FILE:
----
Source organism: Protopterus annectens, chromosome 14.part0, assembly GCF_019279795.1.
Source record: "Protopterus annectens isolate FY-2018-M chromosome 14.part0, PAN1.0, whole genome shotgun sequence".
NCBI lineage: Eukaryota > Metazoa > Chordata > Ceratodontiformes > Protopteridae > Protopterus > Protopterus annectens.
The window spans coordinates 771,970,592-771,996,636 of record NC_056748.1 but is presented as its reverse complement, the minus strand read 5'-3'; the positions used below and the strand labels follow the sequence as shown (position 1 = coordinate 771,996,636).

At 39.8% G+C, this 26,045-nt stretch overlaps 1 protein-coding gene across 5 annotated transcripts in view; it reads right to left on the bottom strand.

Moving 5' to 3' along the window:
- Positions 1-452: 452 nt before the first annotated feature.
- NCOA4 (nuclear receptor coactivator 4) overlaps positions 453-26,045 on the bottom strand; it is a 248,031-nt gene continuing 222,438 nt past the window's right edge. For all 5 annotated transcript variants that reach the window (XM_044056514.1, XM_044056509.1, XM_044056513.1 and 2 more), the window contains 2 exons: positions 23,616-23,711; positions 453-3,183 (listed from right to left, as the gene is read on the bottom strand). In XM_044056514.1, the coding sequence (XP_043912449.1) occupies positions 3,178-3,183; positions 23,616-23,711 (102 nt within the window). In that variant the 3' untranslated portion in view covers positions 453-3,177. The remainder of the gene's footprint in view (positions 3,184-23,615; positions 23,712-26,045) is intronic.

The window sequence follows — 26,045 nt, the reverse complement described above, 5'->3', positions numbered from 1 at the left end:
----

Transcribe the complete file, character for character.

Source organism: Protopterus annectens, chromosome 14.part0, assembly GCF_019279795.1.
Source record: "Protopterus annectens isolate FY-2018-M chromosome 14.part0, PAN1.0, whole genome shotgun sequence".
NCBI lineage: Eukaryota > Metazoa > Chordata > Ceratodontiformes > Protopteridae > Protopterus > Protopterus annectens.
The window spans coordinates 771,970,592-771,996,636 of record NC_056748.1 but is presented as its reverse complement, the minus strand read 5'-3'; the positions used below and the strand labels follow the sequence as shown (position 1 = coordinate 771,996,636).

At 39.8% G+C, this 26,045-nt stretch overlaps 1 protein-coding gene across 5 annotated transcripts in view; it reads right to left on the bottom strand.

Moving 5' to 3' along the window:
- Positions 1-452: 452 nt before the first annotated feature.
- NCOA4 (nuclear receptor coactivator 4) overlaps positions 453-26,045 on the bottom strand; it is a 248,031-nt gene continuing 222,438 nt past the window's right edge. For all 5 annotated transcript variants that reach the window (XM_044056514.1, XM_044056509.1, XM_044056513.1 and 2 more), the window contains 2 exons: positions 23,616-23,711; positions 453-3,183 (listed from right to left, as the gene is read on the bottom strand). In XM_044056514.1, the coding sequence (XP_043912449.1) occupies positions 3,178-3,183; positions 23,616-23,711 (102 nt within the window). In that variant the 3' untranslated portion in view covers positions 453-3,177. The remainder of the gene's footprint in view (positions 3,184-23,615; positions 23,712-26,045) is intronic.

The window sequence follows — 26,045 nt, the reverse complement described above, 5'->3', positions numbered from 1 at the left end: